Acceptance and Delivery of Severance Package for the State of Arizona

I was terminated from employment on 12-31-2008 due to downsizing. I am due to receive a severance package. Is there a law in Arizona which dicates a specific time frame in which that benefit is required to be paid and if so, what is the recourse? I know California has a law which allows employers 23 days. After that time period the company is liable for salary wages until the severence package is received. Thanks

1 answer  |  asked Jan 30, 2009 5:30 PM [EST]  |  applies to Arizona

Answers (1)

Francis Fanning
No law regarding payment of severance

Arizona law does not require the payment of any severance benefits. I doubt that California law does either. I'm not sure where you got the information that California law requires that severance be paid within 23 days or that salary continue. My brief research turned up nothing that suggests that California has such a law.
Severance pay is something that an employer typically offers to an employee when the employee is being laid off, and the employer typically requires the employee to sign an agreement releasing the employer from liability in return for the severance pay. Because it is not required by law, the terms under which it is paid are governed by the severance agreement itself. Some employers pay a single lump sum, and some pay periodic payments in the form of a continuation of salary.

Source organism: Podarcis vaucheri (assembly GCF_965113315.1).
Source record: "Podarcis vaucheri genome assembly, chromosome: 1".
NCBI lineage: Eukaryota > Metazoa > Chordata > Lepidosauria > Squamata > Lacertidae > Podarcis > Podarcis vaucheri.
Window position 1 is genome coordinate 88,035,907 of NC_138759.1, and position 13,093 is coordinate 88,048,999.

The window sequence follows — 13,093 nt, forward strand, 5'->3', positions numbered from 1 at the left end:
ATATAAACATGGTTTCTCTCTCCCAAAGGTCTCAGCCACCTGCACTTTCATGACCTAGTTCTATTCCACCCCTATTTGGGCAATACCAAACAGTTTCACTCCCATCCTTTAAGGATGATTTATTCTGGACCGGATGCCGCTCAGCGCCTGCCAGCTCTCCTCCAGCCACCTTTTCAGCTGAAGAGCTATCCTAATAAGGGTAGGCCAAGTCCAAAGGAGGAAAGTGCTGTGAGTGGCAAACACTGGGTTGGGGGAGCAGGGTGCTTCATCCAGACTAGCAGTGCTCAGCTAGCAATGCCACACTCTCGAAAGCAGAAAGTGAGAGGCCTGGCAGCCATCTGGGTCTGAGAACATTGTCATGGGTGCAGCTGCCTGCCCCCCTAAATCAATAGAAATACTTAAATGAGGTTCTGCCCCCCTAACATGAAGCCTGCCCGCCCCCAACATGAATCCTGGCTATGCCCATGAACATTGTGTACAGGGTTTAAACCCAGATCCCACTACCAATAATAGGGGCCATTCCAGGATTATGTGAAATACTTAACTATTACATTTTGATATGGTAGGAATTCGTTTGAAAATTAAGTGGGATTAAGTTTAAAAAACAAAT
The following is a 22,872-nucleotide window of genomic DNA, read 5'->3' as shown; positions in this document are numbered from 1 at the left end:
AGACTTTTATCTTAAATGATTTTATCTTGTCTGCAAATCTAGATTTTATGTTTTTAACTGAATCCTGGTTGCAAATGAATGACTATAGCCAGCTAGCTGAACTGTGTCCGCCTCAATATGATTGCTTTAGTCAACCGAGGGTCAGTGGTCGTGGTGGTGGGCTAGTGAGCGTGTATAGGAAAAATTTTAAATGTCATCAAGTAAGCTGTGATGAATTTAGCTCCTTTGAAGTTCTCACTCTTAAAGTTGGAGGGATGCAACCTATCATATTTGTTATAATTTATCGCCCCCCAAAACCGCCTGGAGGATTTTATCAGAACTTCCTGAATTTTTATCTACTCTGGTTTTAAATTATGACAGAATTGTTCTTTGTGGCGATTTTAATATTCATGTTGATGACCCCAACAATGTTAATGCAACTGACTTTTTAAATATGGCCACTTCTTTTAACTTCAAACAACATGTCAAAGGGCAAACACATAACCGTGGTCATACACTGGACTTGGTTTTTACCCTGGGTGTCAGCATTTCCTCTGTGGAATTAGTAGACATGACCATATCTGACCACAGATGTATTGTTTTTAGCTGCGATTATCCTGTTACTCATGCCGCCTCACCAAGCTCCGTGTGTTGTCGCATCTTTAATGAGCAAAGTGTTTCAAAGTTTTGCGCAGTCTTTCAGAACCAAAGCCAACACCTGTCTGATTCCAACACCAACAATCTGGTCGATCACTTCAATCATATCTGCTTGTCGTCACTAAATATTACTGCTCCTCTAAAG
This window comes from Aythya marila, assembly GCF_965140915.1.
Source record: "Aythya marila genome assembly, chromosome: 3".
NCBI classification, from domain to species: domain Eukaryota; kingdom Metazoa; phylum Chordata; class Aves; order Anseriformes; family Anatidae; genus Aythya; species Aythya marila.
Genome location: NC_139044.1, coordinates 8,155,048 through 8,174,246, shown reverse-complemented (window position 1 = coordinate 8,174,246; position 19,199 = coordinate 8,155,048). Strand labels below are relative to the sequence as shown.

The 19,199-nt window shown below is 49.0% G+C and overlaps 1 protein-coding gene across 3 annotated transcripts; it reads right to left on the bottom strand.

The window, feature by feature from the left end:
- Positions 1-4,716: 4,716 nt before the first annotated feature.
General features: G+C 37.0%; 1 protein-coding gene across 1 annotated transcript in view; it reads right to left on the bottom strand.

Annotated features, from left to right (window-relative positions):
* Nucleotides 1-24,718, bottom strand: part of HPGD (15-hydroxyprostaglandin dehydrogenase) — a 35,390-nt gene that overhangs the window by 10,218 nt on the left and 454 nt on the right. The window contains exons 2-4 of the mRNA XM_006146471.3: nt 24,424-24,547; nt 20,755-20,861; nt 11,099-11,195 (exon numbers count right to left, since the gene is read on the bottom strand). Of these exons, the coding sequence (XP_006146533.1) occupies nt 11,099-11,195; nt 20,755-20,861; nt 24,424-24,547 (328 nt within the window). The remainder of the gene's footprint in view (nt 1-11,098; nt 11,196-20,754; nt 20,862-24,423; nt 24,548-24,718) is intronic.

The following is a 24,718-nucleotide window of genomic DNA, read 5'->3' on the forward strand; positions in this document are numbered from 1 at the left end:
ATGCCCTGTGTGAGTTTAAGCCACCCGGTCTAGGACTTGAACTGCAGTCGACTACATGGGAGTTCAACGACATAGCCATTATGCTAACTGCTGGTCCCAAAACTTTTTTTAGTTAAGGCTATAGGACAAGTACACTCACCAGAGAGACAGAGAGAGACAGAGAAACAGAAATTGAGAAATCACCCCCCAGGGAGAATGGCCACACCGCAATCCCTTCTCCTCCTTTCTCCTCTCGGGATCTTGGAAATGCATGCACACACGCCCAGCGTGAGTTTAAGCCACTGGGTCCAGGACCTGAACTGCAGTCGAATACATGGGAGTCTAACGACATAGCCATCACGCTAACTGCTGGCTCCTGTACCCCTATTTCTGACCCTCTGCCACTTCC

Arizona statutes require that wages be paid at least twice monthly, that no more than five days' wages be withheld (which means, in effect, that wages must be paid within five days of the end of the pay period), and that when an employee is involuntarily terminated, all wages due are to be paid within three days. Although the definition of "wages" includes severance pay "when the employer has a policy or practice of making such payments," most employers don't pay severance pursuant to an ongoing policy. They typically decide whether to pay and in what amount when they decide that they need to lay people off. If the severance agreement states when the payment is to be made, the agreement governs. If it does not state specifically, then a court would infer a reasonable time for payment to be due, which would typically be not more than what is necessary to complete the administrative requirements.
Severance agreements often contain provisions necessary to conform to the Older Worker Benefit Protection Act, which include a 21 or 45 day period for the employee to consider the agreement and a 7 day period after signing during which the employee can rescind the agreement. Such agreements usually provide that the severance benefit will not be paid until the seven day period has expired.
I would suggest that you read the agreement carefully to see if it makes any reference to time for payment. If you have not yet received it, you may want to contact the employer about whether it has been sent out. Since severance pay is not required, you have no recourse if the employer decides not to offer it.

posted by Francis Fanning  |  Feb 3, 2009 3:29 PM [EST]

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